Organizational behavior depends on the culture and history of the organization. But a leader needs to execute, with clarity, a communication strategy that encompasses the vision of the company. Communication frequency is critical. Make it concise and understandable, but do it often: accessible but meaningful, consistent but adaptive. It has to be authentic and above all not staged. Too often the boss needs a stage! In my mind, he needs to engage 24/7 and be real. Employee engagement programs encourage ownership and enable delegation and empowerment. When you feel you belong, you tend to own the task and mission. It is essential you define, design and build a team to execute the plan. So often in distressed organizations the existing team does not have the skills or experience to execute the plan. After all, the distress was likely caused by the current team not being able to detect or assess market force changes, etc.
One company that I was asked to lead was experiencing a rapid declining growth rate. Their heyday was long gone, the rapid growth of the past had deteriorated and the old leadership had not detected the impact of the Affordable Care Act, the pressure to provide proof of health economic value. They were also structured in silos: each head operated independently, coming together at the president. I found I had 12 direct reports. The communication was through me!
Communication frequency is critical. Make it concise and understandable, but do it often: accessible but meaningful, consistent but adaptive.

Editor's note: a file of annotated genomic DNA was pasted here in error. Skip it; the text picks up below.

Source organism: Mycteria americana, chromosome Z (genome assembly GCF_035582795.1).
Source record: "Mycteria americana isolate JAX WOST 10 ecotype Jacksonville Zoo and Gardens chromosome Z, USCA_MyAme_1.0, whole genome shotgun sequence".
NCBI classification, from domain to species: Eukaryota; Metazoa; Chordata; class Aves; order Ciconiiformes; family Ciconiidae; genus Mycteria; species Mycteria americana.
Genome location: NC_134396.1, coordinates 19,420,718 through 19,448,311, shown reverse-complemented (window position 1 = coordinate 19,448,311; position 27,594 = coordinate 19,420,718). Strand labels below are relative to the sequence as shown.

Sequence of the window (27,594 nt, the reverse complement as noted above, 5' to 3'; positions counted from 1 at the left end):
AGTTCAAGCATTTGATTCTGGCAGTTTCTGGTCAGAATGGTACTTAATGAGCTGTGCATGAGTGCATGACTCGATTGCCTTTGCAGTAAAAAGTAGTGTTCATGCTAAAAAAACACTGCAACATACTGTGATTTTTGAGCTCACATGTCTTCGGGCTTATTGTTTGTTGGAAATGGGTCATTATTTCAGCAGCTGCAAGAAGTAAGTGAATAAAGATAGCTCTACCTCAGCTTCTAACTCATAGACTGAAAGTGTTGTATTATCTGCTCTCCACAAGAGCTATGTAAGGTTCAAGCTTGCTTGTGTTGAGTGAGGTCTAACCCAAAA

I had to determine what we were trying to achieve, or could. The skills and the aptitude of the leadership clearly plays a big part. To assess these characteristics, I pulled together a company cross-functional team of 40 people, assigned them specific tasks, and divided them into four teams. Each team has to develop their project charter to address the “problem or the challenge” we were facing. Leaders of each team, nominated by their respective teams, would report back to a steering team that coordinated the definition of the problem, resolution and plan of action. We kept the teams together for 3 months, sprinting to milestones to remain focused. The results were significant: we defined the plans, implemented them, but above all we determined the players we needed to run the company. This was the basis for the initial organizational design. Further work was done to develop a team to deliver the objectives and strategy.